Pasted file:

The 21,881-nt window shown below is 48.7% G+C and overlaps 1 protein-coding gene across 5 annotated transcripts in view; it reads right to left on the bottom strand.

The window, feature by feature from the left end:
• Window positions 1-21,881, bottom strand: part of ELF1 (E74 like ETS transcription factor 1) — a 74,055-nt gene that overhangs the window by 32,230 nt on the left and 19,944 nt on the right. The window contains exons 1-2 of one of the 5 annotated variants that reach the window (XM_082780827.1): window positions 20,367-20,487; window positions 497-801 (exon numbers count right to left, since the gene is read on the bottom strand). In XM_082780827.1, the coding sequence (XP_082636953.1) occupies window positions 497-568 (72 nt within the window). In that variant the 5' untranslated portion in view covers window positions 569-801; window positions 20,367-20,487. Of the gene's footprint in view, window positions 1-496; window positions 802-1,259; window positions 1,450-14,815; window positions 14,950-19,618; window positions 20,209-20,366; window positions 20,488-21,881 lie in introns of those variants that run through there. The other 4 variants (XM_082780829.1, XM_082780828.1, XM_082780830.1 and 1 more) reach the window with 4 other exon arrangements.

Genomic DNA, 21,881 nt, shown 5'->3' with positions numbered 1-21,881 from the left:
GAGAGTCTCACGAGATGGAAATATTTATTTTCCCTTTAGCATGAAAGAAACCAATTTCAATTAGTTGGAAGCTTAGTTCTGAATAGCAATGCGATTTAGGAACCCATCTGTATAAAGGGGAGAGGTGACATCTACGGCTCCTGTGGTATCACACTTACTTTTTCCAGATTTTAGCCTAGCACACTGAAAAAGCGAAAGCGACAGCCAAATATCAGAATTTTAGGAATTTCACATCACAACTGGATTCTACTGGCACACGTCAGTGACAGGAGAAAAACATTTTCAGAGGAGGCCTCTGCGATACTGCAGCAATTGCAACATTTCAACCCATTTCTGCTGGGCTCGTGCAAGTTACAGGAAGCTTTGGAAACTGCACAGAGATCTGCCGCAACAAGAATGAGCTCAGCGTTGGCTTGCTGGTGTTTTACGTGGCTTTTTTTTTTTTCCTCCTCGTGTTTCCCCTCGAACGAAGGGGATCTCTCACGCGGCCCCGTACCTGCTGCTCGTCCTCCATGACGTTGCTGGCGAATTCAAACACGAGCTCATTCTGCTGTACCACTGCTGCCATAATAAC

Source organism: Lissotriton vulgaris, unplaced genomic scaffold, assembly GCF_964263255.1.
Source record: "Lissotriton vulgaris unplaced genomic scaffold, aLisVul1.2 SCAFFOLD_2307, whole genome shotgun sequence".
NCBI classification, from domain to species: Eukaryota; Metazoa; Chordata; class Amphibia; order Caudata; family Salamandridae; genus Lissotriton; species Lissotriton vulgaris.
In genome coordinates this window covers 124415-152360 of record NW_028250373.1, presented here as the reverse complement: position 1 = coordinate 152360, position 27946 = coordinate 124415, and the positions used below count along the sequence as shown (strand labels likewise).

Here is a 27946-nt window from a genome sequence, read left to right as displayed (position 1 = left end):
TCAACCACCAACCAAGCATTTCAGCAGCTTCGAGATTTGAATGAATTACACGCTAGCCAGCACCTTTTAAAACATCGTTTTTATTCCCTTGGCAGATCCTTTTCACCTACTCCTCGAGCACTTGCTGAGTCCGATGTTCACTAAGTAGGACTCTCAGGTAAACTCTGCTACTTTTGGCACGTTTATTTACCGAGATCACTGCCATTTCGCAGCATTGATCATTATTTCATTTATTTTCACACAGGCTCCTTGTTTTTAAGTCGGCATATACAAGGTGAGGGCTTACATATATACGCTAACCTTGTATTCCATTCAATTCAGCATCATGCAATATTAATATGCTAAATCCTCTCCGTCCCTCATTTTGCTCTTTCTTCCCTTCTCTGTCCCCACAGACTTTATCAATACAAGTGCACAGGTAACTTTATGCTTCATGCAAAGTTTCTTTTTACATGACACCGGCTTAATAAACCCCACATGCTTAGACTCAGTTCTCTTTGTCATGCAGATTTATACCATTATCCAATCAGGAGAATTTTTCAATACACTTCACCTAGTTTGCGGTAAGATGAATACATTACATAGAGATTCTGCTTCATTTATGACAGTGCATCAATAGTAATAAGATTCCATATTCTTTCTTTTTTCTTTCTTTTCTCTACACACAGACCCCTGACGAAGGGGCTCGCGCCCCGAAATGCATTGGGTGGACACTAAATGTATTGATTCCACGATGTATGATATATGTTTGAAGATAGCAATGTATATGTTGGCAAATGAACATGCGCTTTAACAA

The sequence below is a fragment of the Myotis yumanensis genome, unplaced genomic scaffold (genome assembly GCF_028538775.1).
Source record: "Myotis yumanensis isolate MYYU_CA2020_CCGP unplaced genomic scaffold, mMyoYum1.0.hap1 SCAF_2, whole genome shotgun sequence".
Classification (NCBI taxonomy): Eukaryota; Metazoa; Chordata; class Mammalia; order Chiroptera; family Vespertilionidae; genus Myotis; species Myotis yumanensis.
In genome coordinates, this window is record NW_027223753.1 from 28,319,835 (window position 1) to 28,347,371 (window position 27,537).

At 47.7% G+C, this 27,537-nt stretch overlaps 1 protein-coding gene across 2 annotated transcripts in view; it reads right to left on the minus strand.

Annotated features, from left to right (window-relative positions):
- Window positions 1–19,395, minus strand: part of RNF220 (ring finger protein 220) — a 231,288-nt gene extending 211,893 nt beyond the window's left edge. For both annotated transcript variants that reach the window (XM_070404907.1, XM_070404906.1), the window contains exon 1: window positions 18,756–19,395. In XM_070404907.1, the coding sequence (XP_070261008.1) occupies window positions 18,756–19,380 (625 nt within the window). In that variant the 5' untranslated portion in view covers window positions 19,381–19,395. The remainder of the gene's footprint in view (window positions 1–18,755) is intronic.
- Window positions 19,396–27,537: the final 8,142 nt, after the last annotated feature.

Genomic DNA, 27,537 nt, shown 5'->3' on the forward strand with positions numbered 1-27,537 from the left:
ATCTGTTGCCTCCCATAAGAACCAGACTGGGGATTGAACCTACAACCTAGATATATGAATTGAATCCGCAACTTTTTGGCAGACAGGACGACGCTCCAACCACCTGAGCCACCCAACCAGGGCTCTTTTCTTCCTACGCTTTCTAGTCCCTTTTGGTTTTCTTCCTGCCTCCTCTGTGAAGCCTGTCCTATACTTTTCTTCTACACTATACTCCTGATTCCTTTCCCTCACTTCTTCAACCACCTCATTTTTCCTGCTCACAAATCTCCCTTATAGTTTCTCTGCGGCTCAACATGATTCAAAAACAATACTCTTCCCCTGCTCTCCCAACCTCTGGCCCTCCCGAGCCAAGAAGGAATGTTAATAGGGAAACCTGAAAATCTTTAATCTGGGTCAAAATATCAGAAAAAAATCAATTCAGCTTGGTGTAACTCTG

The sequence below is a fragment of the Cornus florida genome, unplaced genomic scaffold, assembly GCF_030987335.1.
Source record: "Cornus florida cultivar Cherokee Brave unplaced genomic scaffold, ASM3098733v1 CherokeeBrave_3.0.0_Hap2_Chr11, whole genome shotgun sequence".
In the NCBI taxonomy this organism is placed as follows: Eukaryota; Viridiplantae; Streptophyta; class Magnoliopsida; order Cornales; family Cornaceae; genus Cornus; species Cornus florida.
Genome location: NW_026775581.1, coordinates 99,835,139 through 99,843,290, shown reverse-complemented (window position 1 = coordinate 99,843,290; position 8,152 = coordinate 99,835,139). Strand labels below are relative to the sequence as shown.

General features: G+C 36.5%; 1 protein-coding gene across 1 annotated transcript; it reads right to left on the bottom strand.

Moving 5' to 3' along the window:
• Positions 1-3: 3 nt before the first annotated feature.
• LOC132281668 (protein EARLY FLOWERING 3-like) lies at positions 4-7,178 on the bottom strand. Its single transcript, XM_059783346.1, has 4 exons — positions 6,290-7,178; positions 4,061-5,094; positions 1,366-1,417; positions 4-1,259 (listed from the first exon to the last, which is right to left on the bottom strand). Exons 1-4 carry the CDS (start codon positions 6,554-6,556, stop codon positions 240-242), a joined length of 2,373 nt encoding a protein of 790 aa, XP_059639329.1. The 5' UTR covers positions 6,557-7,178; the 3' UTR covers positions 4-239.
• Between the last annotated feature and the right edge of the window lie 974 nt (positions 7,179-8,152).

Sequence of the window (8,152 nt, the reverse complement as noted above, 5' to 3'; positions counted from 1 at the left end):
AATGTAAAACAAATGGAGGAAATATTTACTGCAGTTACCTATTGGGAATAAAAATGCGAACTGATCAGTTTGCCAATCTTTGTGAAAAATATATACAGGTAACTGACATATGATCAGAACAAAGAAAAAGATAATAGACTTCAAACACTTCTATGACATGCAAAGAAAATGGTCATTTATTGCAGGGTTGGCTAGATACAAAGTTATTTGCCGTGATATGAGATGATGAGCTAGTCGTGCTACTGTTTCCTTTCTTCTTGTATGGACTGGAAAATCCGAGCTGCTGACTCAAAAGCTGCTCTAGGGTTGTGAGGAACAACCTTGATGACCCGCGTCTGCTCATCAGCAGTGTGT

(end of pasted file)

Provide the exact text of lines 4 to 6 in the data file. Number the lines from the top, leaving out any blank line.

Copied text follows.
Genomic DNA, 21,881 nt, shown 5'->3' with positions numbered 1-21,881 from the left:
GAGAGTCTCACGAGATGGAAATATTTATTTTCCCTTTAGCATGAAAGAAACCAATTTCAATTAGTTGGAAGCTTAGTTCTGAATAGCAATGCGATTTAGGAACCCATCTGTATAAAGGGGAGAGGTGACATCTACGGCTCCTGTGGTATCACACTTACTTTTTCCAGATTTTAGCCTAGCACACTGAAAAAGCGAAAGCGACAGCCAAATATCAGAATTTTAGGAATTTCACATCACAACTGGATTCTACTGGCACACGTCAGTGACAGGAGAAAAACATTTTCAGAGGAGGCCTCTGCGATACTGCAGCAATTGCAACATTTCAACCCATTTCTGCTGGGCTCGTGCAAGTTACAGGAAGCTTTGGAAACTGCACAGAGATCTGCCGCAACAAGAATGAGCTCAGCGTTGGCTTGCTGGTGTTTTACGTGGCTTTTTTTTTTTTCCTCCTCGTGTTTCCCCTCGAACGAAGGGGATCTCTCACGCGGCCCCGTACCTGCTGCTCGTCCTCCATGACGTTGCTGGCGAATTCAAACACGAGCTCATTCTGCTGTACCACTGCTGCCATAATAAC

Source organism: Lissotriton vulgaris, unplaced genomic scaffold, assembly GCF_964263255.1.